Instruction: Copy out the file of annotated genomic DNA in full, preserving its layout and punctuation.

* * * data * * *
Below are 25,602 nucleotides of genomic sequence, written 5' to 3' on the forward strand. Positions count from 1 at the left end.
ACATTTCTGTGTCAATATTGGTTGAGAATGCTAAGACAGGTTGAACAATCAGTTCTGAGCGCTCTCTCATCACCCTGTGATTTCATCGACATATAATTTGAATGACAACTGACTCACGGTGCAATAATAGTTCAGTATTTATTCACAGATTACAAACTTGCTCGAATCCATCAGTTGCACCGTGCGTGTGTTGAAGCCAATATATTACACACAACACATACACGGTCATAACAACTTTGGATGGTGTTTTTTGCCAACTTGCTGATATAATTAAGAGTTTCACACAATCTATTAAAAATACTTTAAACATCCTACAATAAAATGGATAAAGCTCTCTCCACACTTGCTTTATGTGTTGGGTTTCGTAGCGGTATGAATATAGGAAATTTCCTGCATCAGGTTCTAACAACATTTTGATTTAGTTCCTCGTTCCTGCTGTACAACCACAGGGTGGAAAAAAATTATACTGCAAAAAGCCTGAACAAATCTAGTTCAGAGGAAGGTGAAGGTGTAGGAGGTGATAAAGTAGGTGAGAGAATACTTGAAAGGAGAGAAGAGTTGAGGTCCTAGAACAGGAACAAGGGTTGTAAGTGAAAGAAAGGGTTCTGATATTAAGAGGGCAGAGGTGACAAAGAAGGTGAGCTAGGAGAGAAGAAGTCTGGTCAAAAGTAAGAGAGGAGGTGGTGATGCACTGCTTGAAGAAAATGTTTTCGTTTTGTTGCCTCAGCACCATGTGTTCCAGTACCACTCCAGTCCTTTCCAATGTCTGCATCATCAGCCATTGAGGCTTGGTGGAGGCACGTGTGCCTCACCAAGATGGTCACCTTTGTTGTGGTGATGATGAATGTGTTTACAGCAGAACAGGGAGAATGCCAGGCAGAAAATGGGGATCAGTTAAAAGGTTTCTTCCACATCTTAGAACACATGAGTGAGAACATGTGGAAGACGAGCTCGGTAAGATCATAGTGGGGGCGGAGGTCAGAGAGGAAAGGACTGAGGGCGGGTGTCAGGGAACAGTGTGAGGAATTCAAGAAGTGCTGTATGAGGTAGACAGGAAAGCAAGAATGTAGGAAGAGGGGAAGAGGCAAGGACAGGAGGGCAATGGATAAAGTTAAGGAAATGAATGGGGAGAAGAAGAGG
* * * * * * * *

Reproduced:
Below are 25,602 nucleotides of genomic sequence, written 5' to 3' on the forward strand. Positions count from 1 at the left end.
ACATTTCTGTGTCAATATTGGTTGAGAATGCTAAGACAGGTTGAACAATCAGTTCTGAGCGCTCTCTCATCACCCTGTGATTTCATCGACATATAATTTGAATGACAACTGACTCACGGTGCAATAATAGTTCAGTATTTATTCACAGATTACAAACTTGCTCGAATCCATCAGTTGCACCGTGCGTGTGTTGAAGCCAATATATTACACACAACACATACACGGTCATAACAACTTTGGATGGTGTTTTTTGCCAACTTGCTGATATAATTAAGAGTTTCACACAATCTATTAAAAATACTTTAAACATCCTACAATAAAATGGATAAAGCTCTCTCCACACTTGCTTTATGTGTTGGGTTTCGTAGCGGTATGAATATAGGAAATTTCCTGCATCAGGTTCTAACAACATTTTGATTTAGTTCCTCGTTCCTGCTGTACAACCACAGGGTGGAAAAAAATTATACTGCAAAAAGCCTGAACAAATCTAGTTCAGAGGAAGGTGAAGGTGTAGGAGGTGATAAAGTAGGTGAGAGAATACTTGAAAGGAGAGAAGAGTTGAGGTCCTAGAACAGGAACAAGGGTTGTAAGTGAAAGAAAGGGTTCTGATATTAAGAGGGCAGAGGTGACAAAGAAGGTGAGCTAGGAGAGAAGAAGTCTGGTCAAAAGTAAGAGAGGAGGTGGTGATGCACTGCTTGAAGAAAATGTTTTCGTTTTGTTGCCTCAGCACCATGTGTTCCAGTACCACTCCAGTCCTTTCCAATGTCTGCATCATCAGCCATTGAGGCTTGGTGGAGGCACGTGTGCCTCACCAAGATGGTCACCTTTGTTGTGGTGATGATGAATGTGTTTACAGCAGAACAGGGAGAATGCCAGGCAGAAAATGGGGATCAGTTAAAAGGTTTCTTCCACATCTTAGAACACATGAGTGAGAACATGTGGAAGACGAGCTCGGTAAGATCATAGTGGGGGCGGAGGTCAGAGAGGAAAGGACTGAGGGCGGGTGTCAGGGAACAGTGTGAGGAATTCAAGAAGTGCTGTATGAGGTAGACAGGAAAGCAAGAATGTAGGAAGAGGGGAAGAGGCAAGGACAGGAGGGCAATGGATAAAGTTAAGGAAATGAATGGGGAGAAGAAGAGG